Advisers have an important decision to make as they approach retirement: Do they want a complete break from their firm, or do they want to maintain a presence?
Health, finances and desire for work can determine the answer.
Steve Veesart, 63, founder of Veesart Financial in Memphis, Tennessee, decided a few years ago that with enough money in the bank, he was going to pull back.
“I value my time now more than money,” he says.
Veesart is down to working two days a week, spending the rest of his time playing golf, exercising, traveling, and doing volunteer and yard work, if it doesn’t involve mowing grass.
But he has no plans to sever ties with his firm.
“You want clients to feel as little change as possible,” Veesart says.
“When your name is on the wall and you have clients with you your entire career, you miss it,” Veesart says. “I still enjoy connecting with clients and think I can help Lindsey [Donovan, his successor], but I don’t want to sign documents anymore.”
For John Ueleke, 69, a CFP and the founder of Legacy Wealth Management in Memphis, Tennessee, the scenario is a bit different.
“More than 20 years ago, I had a life-threatening sarcoma and didn’t expect to survive, so I had a great appreciation for life,” he says.
Then after years of good health, Ueleke was diagnosed with a rare form of melanoma in 2009, so his firm set up a succession plan. He planned to work for six more years at a slower pace, but then he had a recurrence of the melanoma in December 2012 and decided that was it.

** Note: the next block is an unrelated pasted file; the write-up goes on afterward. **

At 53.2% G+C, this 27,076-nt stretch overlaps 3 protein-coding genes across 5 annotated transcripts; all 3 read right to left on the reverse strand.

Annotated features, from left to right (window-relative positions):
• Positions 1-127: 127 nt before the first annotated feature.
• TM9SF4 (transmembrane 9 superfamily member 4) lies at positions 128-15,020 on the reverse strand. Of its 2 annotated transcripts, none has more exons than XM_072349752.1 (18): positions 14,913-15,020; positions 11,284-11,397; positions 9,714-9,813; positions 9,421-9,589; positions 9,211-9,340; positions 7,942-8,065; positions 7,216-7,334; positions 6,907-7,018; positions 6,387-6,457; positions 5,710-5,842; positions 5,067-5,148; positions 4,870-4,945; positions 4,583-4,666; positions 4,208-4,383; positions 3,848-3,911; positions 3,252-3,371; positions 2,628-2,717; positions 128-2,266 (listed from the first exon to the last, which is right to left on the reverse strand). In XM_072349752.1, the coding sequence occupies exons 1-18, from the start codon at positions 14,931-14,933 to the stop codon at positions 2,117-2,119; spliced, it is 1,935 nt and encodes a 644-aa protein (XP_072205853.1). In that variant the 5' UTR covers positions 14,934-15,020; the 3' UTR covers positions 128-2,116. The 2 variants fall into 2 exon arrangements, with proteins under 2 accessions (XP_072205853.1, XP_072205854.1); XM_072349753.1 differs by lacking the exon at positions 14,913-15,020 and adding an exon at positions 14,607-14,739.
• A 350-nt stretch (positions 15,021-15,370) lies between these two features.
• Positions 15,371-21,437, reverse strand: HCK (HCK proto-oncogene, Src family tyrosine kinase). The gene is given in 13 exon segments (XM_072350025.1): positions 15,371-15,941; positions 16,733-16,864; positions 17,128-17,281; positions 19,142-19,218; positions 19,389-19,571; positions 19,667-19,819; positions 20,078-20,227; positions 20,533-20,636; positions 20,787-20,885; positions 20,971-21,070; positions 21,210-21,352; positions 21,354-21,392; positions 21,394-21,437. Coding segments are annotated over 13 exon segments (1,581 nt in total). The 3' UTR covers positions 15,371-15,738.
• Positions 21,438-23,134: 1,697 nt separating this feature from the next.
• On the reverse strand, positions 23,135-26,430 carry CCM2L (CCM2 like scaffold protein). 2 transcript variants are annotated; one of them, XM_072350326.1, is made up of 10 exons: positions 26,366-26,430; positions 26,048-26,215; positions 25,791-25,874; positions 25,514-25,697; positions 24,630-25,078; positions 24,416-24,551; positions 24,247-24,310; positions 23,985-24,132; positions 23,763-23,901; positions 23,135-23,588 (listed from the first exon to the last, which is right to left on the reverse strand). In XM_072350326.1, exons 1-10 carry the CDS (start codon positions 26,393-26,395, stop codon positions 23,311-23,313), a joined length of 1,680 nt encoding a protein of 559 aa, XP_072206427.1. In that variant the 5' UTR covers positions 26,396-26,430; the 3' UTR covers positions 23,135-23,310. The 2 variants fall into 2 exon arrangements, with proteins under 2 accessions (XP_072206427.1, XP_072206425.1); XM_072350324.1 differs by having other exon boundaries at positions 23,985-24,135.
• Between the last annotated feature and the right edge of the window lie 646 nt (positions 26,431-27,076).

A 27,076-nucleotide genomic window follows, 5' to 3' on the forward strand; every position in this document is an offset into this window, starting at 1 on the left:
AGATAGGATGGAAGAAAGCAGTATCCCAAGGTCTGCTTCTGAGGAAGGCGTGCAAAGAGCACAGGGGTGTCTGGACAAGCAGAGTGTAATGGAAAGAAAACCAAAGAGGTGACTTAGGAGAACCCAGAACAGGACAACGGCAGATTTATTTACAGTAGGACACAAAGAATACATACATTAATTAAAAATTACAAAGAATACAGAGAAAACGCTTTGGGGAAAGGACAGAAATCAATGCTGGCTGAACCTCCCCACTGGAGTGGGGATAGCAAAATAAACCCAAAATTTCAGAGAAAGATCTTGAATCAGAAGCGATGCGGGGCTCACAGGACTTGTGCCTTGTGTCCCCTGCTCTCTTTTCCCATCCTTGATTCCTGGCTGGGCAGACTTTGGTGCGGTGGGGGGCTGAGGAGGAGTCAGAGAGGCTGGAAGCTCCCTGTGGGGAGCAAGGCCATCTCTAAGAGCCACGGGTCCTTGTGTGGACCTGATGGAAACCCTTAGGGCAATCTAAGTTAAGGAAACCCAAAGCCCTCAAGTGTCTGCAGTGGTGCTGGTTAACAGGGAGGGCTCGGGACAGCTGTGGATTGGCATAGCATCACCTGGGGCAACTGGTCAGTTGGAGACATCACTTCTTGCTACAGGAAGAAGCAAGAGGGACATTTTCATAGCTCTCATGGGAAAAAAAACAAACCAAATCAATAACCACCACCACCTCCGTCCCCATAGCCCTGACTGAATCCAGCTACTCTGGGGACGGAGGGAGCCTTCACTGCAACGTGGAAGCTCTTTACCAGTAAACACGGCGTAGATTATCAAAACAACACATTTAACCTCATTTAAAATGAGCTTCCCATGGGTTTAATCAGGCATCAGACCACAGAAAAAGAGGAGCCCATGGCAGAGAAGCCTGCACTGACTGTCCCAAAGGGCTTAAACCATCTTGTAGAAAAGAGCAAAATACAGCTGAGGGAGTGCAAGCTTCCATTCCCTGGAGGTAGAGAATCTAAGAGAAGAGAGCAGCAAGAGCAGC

On Ueleke’s way home from the cancer center, “I called my main partner and said I want to exercise my disability option and get out, with the company buying my remaining shares,” he says. “That allowed me to step out completely, a couple years ahead of plan.”
And it has worked out well.
“I haven’t looked back for one minute, and the company hasn’t lost one step,” Ueleke says. “Clients got used to working with someone else.”
Ueleke spends his time traveling, hunting, tending to his farm, teaching Sunday school and working with charities.
The decision is different for each individual and firm, he says.
“But my belief is that unless you need and desire to stay, you’re better off to step away completely,” Ueleke says. “It helps you move on to the next stage of life and allows the people running the firm to make decisions without worrying about being second-guessed.”
This story is part of a 30-30 series on smarter succession planning.
Register or login for access to this item and much more
All Financial Planning content is archived after seven days.
Community members receive:
- All recent and archived articles
- Conference offers and updates
- A full menu of enewsletter options
- Web seminars, white papers, ebooks
Already have an account? Log In
Don't have an account? Register for Free Unlimited Access